¤ Accounting procedures for correct and timely record.

¤ Documentation of policies and practices.

¤ Only authorised access to assets and facilities.

¤ Training of manpower.

¤ Standards of efficiency.

Organisation Plan: The organisation plan should provide for a clear-cut delegation of authority and individual responsibility. The line of command should be clear and preferably shown in organization charts. Everyone should know his or her responsibility and authority.

Effective checks: The duties and responsibilities should be assigned in such a manner that work of a person is checked independently by another person.

Segregation of functions: There should be segregation of authorisation, operation, and payment functions. The procedures should be clear as how to initiate an activity; who will authorise it; who will carry it out; who will make payment and who will record it in accounts. All accounting entries must be duly authorised before they are entered.

Accounting: The accounting of operations should be current, accurate, clear, reliable and useful. Necessary procedures should exist to make accounting satisfactory in this sense.

Documentation: The organisation should document all its policies, regulations and practices and all concerned should be aware of them. The documents may also include position descriptions, pre-numbered forms, dual recording of valuable negotiable instruments, and periodic verification of the existing recorded resources.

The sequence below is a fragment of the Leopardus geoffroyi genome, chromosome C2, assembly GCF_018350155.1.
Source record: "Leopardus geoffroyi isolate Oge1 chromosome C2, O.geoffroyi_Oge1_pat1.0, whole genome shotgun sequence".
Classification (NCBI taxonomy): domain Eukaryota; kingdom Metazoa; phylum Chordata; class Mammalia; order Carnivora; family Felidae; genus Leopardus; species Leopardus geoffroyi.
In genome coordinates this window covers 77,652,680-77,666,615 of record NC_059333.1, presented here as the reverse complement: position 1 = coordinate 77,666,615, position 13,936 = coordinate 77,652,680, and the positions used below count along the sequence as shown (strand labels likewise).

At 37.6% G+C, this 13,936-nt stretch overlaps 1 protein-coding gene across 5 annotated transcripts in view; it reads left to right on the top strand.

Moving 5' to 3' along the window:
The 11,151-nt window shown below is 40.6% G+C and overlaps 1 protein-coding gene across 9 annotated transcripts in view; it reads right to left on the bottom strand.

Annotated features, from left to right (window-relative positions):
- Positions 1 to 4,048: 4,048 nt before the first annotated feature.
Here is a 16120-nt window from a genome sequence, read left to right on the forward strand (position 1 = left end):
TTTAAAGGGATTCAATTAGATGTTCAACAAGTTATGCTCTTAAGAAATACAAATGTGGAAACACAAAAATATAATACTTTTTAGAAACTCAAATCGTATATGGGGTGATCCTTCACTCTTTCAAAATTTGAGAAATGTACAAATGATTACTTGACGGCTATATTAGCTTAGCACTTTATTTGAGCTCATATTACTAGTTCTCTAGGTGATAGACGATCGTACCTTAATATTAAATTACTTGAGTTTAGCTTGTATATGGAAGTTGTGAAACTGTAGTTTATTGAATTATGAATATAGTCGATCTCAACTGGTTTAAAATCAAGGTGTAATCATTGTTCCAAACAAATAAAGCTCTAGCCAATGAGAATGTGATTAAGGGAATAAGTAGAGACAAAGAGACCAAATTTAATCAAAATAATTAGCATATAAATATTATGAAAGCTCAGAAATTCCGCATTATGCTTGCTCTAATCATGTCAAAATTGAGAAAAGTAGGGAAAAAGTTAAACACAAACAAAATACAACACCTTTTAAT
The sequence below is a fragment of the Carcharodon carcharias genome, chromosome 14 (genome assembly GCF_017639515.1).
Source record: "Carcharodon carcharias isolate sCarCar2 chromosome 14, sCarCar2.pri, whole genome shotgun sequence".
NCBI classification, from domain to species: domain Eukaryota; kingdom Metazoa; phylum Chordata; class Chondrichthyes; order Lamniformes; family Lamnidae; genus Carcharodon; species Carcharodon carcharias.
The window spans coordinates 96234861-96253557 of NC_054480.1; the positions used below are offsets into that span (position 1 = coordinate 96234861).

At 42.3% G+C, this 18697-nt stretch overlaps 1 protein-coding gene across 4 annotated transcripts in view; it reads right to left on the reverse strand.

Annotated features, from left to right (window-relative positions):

Authorised Access: There should be clear procedures for access to the organisation's resources. Only authorised persons should have access to resources. It reduces the risk of loss. Restricting access to resources depends on the vulnerability of resource and perceived risk of loss, both of which should be reviewed periodically.

Trained Personnel: The ultimate success of all control systems depends on the availability of trained and qualified personnel. An effective control system attempts to place competent people at appropriate positions. It presumes the existence of suitable procedures for recruitment, training and supervision of the personnel.